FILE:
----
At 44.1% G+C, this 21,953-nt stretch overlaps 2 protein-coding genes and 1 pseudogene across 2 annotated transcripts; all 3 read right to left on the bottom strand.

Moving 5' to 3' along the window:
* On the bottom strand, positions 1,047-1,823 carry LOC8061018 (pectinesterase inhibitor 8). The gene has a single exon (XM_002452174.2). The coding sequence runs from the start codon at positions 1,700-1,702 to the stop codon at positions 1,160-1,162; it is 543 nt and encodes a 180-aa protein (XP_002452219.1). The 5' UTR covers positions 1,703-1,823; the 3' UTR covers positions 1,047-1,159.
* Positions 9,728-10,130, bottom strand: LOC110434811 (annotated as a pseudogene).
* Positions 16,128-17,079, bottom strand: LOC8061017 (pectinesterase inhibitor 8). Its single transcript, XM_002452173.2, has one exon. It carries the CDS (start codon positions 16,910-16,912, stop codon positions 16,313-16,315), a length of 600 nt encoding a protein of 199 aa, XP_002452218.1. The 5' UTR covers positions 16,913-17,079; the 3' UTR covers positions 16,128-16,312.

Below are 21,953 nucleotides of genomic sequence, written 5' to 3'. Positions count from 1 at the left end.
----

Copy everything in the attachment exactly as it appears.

At 44.1% G+C, this 21,953-nt stretch overlaps 2 protein-coding genes and 1 pseudogene across 2 annotated transcripts; all 3 read right to left on the bottom strand.

Moving 5' to 3' along the window:
* On the bottom strand, positions 1,047-1,823 carry LOC8061018 (pectinesterase inhibitor 8). The gene has a single exon (XM_002452174.2). The coding sequence runs from the start codon at positions 1,700-1,702 to the stop codon at positions 1,160-1,162; it is 543 nt and encodes a 180-aa protein (XP_002452219.1). The 5' UTR covers positions 1,703-1,823; the 3' UTR covers positions 1,047-1,159.
* Positions 9,728-10,130, bottom strand: LOC110434811 (annotated as a pseudogene).
* Positions 16,128-17,079, bottom strand: LOC8061017 (pectinesterase inhibitor 8). Its single transcript, XM_002452173.2, has one exon. It carries the CDS (start codon positions 16,910-16,912, stop codon positions 16,313-16,315), a length of 600 nt encoding a protein of 199 aa, XP_002452218.1. The 5' UTR covers positions 16,913-17,079; the 3' UTR covers positions 16,128-16,312.

Below are 21,953 nucleotides of genomic sequence, written 5' to 3'. Positions count from 1 at the left end.